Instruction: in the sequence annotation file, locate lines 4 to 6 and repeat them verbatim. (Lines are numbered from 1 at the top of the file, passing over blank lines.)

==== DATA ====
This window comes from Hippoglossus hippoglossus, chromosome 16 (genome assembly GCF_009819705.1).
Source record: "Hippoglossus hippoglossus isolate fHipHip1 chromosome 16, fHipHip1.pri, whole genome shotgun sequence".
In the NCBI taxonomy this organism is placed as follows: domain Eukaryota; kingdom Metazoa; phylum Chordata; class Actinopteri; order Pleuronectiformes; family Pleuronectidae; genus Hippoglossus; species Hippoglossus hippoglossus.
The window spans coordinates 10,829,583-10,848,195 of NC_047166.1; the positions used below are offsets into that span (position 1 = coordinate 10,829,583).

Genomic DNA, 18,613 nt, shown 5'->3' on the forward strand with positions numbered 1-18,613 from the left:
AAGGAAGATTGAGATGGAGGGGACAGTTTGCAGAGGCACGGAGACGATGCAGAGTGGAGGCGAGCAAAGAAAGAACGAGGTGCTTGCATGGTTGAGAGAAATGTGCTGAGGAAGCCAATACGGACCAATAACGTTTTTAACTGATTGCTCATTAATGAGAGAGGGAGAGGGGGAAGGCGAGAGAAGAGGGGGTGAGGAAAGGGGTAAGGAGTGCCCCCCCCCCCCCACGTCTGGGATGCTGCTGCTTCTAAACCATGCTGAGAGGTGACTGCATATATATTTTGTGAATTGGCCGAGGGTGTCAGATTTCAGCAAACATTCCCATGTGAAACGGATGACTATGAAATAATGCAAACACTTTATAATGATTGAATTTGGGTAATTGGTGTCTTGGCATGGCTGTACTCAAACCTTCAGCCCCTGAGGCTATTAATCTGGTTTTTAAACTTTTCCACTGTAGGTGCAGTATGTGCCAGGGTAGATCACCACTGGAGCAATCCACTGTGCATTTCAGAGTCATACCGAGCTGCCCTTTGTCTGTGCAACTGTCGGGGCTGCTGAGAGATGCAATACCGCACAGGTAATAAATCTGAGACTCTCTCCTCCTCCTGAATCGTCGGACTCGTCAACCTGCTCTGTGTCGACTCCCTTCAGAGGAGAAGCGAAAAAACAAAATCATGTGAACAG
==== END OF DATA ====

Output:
The window spans coordinates 10,829,583-10,848,195 of NC_047166.1; the positions used below are offsets into that span (position 1 = coordinate 10,829,583).

Genomic DNA, 18,613 nt, shown 5'->3' on the forward strand with positions numbered 1-18,613 from the left:
AAGGAAGATTGAGATGGAGGGGACAGTTTGCAGAGGCACGGAGACGATGCAGAGTGGAGGCGAGCAAAGAAAGAACGAGGTGCTTGCATGGTTGAGAGAAATGTGCTGAGGAAGCCAATACGGACCAATAACGTTTTTAACTGATTGCTCATTAATGAGAGAGGGAGAGGGGGAAGGCGAGAGAAGAGGGGGTGAGGAAAGGGGTAAGGAGTGCCCCCCCCCCCCCACGTCTGGGATGCTGCTGCTTCTAAACCATGCTGAGAGGTGACTGCATATATATTTTGTGAATTGGCCGAGGGTGTCAGATTTCAGCAAACATTCCCATGTGAAACGGATGACTATGAAATAATGCAAACACTTTATAATGATTGAATTTGGGTAATTGGTGTCTTGGCATGGCTGTACTCAAACCTTCAGCCCCTGAGGCTATTAATCTGGTTTTTAAACTTTTCCACTGTAGGTGCAGTATGTGCCAGGGTAGATCACCACTGGAGCAATCCACTGTGCATTTCAGAGTCATACCGAGCTGCCCTTTGTCTGTGCAACTGTCGGGGCTGCTGAGAGATGCAATACCGCACAGGTAATAAATCTGAGACTCTCTCCTCCTCCTGAATCGTCGGACTCGTCAACCTGCTCTGTGTCGACTCCCTTCAGAGGAGAAGCGAAAAAACAAAATCATGTGAACAG